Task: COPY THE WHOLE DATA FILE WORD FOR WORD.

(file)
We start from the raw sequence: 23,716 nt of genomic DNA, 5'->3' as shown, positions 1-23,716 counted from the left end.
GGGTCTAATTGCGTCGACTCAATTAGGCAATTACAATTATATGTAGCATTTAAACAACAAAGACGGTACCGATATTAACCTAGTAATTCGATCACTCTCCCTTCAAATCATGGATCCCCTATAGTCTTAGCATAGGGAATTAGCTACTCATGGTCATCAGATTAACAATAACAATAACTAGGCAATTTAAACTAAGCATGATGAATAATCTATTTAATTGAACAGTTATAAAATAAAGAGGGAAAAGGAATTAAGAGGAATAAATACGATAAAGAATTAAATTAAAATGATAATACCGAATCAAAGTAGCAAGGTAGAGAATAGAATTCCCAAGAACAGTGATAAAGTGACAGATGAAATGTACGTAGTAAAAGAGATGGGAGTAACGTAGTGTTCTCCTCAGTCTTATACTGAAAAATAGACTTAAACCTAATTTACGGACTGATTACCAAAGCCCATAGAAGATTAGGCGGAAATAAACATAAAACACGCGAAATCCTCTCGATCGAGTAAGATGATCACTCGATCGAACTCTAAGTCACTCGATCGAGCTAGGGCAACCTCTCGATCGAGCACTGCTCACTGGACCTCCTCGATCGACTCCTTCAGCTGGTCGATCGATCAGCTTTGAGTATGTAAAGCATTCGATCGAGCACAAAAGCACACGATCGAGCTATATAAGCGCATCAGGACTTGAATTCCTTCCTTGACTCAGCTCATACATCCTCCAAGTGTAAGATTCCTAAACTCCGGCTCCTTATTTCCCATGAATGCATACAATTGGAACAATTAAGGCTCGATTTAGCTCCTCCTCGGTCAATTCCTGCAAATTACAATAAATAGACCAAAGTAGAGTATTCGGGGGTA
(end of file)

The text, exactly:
We start from the raw sequence: 23,716 nt of genomic DNA, 5'->3' as shown, positions 1-23,716 counted from the left end.
GGGTCTAATTGCGTCGACTCAATTAGGCAATTACAATTATATGTAGCATTTAAACAACAAAGACGGTACCGATATTAACCTAGTAATTCGATCACTCTCCCTTCAAATCATGGATCCCCTATAGTCTTAGCATAGGGAATTAGCTACTCATGGTCATCAGATTAACAATAACAATAACTAGGCAATTTAAACTAAGCATGATGAATAATCTATTTAATTGAACAGTTATAAAATAAAGAGGGAAAAGGAATTAAGAGGAATAAATACGATAAAGAATTAAATTAAAATGATAATACCGAATCAAAGTAGCAAGGTAGAGAATAGAATTCCCAAGAACAGTGATAAAGTGACAGATGAAATGTACGTAGTAAAAGAGATGGGAGTAACGTAGTGTTCTCCTCAGTCTTATACTGAAAAATAGACTTAAACCTAATTTACGGACTGATTACCAAAGCCCATAGAAGATTAGGCGGAAATAAACATAAAACACGCGAAATCCTCTCGATCGAGTAAGATGATCACTCGATCGAACTCTAAGTCACTCGATCGAGCTAGGGCAACCTCTCGATCGAGCACTGCTCACTGGACCTCCTCGATCGACTCCTTCAGCTGGTCGATCGATCAGCTTTGAGTATGTAAAGCATTCGATCGAGCACAAAAGCACACGATCGAGCTATATAAGCGCATCAGGACTTGAATTCCTTCCTTGACTCAGCTCATACATCCTCCAAGTGTAAGATTCCTAAACTCCGGCTCCTTATTTCCCATGAATGCATACAATTGGAACAATTAAGGCTCGATTTAGCTCCTCCTCGGTCAATTCCTGCAAATTACAATAAATAGACCAAAGTAGAGTATTCGGGGGTA